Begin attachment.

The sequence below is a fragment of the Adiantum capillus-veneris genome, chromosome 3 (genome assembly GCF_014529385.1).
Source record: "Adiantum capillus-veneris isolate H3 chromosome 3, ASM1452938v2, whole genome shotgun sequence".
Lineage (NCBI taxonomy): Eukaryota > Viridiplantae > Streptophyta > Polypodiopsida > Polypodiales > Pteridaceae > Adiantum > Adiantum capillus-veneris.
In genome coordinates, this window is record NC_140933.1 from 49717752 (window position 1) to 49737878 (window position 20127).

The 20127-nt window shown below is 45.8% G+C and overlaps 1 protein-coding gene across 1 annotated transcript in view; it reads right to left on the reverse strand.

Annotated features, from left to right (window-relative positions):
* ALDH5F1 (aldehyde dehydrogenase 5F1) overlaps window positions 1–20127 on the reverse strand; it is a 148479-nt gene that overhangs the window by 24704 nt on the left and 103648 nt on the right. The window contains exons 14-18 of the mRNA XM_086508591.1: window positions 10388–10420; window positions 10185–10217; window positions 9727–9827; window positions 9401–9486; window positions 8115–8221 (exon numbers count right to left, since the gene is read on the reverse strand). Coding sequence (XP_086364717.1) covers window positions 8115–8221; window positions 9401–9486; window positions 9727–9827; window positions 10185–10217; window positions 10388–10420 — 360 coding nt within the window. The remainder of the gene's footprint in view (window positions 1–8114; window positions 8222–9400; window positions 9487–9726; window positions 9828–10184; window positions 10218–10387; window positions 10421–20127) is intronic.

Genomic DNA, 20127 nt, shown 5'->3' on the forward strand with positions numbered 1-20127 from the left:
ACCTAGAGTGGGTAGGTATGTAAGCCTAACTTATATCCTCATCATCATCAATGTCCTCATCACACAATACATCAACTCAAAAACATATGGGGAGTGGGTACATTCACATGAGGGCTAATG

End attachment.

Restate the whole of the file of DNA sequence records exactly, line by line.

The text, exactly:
The sequence below is a fragment of the Adiantum capillus-veneris genome, chromosome 3 (genome assembly GCF_014529385.1).
Source record: "Adiantum capillus-veneris isolate H3 chromosome 3, ASM1452938v2, whole genome shotgun sequence".
Lineage (NCBI taxonomy): Eukaryota > Viridiplantae > Streptophyta > Polypodiopsida > Polypodiales > Pteridaceae > Adiantum > Adiantum capillus-veneris.
In genome coordinates, this window is record NC_140933.1 from 49717752 (window position 1) to 49737878 (window position 20127).

The 20127-nt window shown below is 45.8% G+C and overlaps 1 protein-coding gene across 1 annotated transcript in view; it reads right to left on the reverse strand.

Annotated features, from left to right (window-relative positions):
* ALDH5F1 (aldehyde dehydrogenase 5F1) overlaps window positions 1–20127 on the reverse strand; it is a 148479-nt gene that overhangs the window by 24704 nt on the left and 103648 nt on the right. The window contains exons 14-18 of the mRNA XM_086508591.1: window positions 10388–10420; window positions 10185–10217; window positions 9727–9827; window positions 9401–9486; window positions 8115–8221 (exon numbers count right to left, since the gene is read on the reverse strand). Coding sequence (XP_086364717.1) covers window positions 8115–8221; window positions 9401–9486; window positions 9727–9827; window positions 10185–10217; window positions 10388–10420 — 360 coding nt within the window. The remainder of the gene's footprint in view (window positions 1–8114; window positions 8222–9400; window positions 9487–9726; window positions 9828–10184; window positions 10218–10387; window positions 10421–20127) is intronic.

Genomic DNA, 20127 nt, shown 5'->3' on the forward strand with positions numbered 1-20127 from the left:
ACCTAGAGTGGGTAGGTATGTAAGCCTAACTTATATCCTCATCATCATCAATGTCCTCATCACACAATACATCAACTCAAAAACATATGGGGAGTGGGTACATTCACATGAGGGCTAATG